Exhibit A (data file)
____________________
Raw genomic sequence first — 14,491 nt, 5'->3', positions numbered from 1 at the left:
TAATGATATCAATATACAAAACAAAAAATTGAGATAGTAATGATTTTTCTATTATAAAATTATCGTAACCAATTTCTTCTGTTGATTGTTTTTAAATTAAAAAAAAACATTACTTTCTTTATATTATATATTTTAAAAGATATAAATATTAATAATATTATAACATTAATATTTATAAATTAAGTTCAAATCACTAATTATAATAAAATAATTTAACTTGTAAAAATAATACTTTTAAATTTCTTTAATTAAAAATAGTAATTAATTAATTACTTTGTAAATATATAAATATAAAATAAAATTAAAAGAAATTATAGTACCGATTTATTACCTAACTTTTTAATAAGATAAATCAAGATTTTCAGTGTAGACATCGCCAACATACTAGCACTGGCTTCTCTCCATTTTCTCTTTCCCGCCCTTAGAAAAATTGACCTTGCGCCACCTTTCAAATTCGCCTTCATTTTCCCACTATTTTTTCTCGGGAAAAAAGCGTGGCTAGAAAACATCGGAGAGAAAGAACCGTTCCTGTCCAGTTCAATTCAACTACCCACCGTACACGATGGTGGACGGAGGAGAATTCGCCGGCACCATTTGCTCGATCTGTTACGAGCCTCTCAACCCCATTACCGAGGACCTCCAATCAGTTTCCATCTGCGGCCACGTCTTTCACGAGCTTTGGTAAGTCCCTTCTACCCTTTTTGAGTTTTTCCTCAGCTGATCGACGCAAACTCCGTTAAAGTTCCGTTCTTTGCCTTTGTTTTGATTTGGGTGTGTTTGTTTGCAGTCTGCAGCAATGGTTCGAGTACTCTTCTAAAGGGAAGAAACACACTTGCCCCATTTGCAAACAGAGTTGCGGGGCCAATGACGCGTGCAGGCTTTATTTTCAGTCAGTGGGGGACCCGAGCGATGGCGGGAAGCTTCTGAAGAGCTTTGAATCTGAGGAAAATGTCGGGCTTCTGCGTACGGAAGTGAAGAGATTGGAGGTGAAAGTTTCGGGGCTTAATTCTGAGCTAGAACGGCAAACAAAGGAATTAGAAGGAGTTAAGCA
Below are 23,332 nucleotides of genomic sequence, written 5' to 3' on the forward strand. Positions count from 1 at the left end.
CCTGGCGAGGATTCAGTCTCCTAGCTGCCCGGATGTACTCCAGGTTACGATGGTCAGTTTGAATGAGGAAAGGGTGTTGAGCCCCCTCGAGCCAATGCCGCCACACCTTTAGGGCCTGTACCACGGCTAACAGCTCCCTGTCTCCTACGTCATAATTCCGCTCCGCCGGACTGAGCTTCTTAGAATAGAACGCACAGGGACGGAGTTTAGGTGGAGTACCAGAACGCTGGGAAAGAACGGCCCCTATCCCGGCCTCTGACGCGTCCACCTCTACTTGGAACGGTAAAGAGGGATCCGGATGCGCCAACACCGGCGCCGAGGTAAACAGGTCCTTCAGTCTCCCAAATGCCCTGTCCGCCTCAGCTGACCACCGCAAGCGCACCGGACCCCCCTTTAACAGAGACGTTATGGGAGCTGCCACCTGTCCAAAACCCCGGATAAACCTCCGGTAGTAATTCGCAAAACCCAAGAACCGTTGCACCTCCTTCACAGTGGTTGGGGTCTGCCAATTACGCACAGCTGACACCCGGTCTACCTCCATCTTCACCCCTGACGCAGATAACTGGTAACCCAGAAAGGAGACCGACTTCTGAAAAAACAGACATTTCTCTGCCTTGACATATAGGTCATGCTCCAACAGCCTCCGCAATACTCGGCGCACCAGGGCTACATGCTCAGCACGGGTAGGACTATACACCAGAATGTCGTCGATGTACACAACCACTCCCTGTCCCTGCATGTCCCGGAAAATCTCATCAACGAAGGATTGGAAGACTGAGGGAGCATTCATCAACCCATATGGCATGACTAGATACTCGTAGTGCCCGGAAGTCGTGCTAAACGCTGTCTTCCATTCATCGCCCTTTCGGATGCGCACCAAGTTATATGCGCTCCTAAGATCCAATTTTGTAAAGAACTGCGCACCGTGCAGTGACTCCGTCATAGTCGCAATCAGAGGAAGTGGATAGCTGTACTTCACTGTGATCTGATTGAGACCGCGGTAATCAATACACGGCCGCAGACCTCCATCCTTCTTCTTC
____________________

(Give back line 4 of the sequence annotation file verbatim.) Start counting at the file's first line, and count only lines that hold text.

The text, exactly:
CCTGGCGAGGATTCAGTCTCCTAGCTGCCCGGATGTACTCCAGGTTACGATGGTCAGTTTGAATGAGGAAAGGGTGTTGAGCCCCCTCGAGCCAATGCCGCCACACCTTTAGGGCCTGTACCACGGCTAACAGCTCCCTGTCTCCTACGTCATAATTCCGCTCCGCCGGACTGAGCTTCTTAGAATAGAACGCACAGGGACGGAGTTTAGGTGGAGTACCAGAACGCTGGGAAAGAACGGCCCCTATCCCGGCCTCTGACGCGTCCACCTCTACTTGGAACGGTAAAGAGGGATCCGGATGCGCCAACACCGGCGCCGAGGTAAACAGGTCCTTCAGTCTCCCAAATGCCCTGTCCGCCTCAGCTGACCACCGCAAGCGCACCGGACCCCCCTTTAACAGAGACGTTATGGGAGCTGCCACCTGTCCAAAACCCCGGATAAACCTCCGGTAGTAATTCGCAAAACCCAAGAACCGTTGCACCTCCTTCACAGTGGTTGGGGTCTGCCAATTACGCACAGCTGACACCCGGTCTACCTCCATCTTCACCCCTGACGCAGATAACTGGTAACCCAGAAAGGAGACCGACTTCTGAAAAAACAGACATTTCTCTGCCTTGACATATAGGTCATGCTCCAACAGCCTCCGCAATACTCGGCGCACCAGGGCTACATGCTCAGCACGGGTAGGACTATACACCAGAATGTCGTCGATGTACACAACCACTCCCTGTCCCTGCATGTCCCGGAAAATCTCATCAACGAAGGATTGGAAGACTGAGGGAGCATTCATCAACCCATATGGCATGACTAGATACTCGTAGTGCCCGGAAGTCGTGCTAAACGCTGTCTTCCATTCATCGCCCTTTCGGATGCGCACCAAGTTATATGCGCTCCTAAGATCCAATTTTGTAAAGAACTGCGCACCGTGCAGTGACTCCGTCATAGTCGCAATCAGAGGAAGTGGATAGCTGTACTTCACTGTGATCTGATTGAGACCGCGGTAATCAATACACGGCCGCAGACCTCCATCCTTCTTCTTC